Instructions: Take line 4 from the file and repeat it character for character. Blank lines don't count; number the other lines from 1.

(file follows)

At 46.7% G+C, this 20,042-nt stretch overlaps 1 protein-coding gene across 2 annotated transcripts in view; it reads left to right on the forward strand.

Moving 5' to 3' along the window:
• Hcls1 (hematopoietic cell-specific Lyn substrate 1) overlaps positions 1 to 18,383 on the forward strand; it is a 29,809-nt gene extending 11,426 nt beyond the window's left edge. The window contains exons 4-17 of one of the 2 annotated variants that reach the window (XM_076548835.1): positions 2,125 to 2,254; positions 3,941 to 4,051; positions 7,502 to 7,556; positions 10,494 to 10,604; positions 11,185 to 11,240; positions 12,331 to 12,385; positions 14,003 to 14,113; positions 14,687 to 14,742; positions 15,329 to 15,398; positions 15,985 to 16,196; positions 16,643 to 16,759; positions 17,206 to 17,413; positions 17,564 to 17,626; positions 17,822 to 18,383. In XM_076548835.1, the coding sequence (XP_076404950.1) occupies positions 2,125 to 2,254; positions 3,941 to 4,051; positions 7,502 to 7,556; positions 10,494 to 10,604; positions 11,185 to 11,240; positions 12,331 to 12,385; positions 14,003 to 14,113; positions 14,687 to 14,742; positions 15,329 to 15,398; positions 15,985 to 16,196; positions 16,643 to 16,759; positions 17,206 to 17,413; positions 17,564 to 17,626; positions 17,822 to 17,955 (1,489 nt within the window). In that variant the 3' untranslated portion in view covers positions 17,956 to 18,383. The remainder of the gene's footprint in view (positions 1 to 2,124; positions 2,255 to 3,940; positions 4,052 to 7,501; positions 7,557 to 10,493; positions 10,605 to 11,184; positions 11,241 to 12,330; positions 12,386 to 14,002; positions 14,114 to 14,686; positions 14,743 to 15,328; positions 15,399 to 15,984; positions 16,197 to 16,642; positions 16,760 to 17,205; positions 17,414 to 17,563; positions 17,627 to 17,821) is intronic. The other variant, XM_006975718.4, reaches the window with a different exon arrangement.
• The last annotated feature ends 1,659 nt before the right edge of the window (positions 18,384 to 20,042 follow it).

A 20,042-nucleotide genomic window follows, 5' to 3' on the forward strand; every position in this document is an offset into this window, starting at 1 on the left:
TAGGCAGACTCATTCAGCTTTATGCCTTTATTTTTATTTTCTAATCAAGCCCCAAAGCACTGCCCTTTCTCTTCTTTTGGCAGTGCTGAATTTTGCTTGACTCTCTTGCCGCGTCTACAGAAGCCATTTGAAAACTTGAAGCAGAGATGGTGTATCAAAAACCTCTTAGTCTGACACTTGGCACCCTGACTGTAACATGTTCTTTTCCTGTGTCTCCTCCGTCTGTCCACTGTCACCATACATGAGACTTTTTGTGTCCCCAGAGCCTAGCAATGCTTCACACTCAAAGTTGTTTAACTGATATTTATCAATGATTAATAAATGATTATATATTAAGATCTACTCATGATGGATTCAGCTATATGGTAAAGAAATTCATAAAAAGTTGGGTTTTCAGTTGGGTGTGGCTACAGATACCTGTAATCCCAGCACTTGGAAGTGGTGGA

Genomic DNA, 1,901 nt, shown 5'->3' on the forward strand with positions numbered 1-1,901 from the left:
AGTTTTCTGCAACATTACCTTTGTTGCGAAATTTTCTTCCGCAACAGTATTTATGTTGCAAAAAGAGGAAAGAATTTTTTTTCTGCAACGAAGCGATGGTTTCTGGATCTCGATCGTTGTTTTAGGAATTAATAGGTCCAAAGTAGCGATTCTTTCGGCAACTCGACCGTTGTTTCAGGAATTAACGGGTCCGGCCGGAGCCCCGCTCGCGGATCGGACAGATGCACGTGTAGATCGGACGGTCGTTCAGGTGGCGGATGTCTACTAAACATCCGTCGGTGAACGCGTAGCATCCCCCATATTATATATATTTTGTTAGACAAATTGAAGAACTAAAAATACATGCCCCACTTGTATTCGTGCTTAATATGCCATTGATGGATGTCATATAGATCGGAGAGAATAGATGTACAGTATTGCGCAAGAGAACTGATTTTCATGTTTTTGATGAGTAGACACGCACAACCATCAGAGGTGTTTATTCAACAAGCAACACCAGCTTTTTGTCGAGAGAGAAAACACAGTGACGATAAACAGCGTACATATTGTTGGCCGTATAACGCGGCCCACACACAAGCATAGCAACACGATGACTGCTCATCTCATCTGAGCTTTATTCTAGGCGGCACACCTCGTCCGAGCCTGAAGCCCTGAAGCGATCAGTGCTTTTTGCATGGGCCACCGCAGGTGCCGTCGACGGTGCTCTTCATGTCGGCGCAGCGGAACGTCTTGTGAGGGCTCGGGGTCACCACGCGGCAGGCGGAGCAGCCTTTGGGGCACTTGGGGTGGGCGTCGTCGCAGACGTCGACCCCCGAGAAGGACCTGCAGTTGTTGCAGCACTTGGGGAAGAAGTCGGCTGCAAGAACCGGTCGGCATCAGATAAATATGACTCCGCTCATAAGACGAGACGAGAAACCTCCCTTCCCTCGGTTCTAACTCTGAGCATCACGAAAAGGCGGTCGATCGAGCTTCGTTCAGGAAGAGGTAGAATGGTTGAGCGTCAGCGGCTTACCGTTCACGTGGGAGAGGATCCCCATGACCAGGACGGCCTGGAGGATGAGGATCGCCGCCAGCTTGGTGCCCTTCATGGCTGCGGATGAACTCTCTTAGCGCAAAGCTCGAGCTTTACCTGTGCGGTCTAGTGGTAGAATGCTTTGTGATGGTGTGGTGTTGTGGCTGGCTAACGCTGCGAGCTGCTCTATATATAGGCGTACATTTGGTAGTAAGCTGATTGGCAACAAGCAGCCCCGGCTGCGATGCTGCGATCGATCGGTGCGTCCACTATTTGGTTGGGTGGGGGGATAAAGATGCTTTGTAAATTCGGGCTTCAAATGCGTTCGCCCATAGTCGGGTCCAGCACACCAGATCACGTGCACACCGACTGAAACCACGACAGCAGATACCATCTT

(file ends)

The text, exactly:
• The last annotated feature ends 1,659 nt before the right edge of the window (positions 18,384 to 20,042 follow it).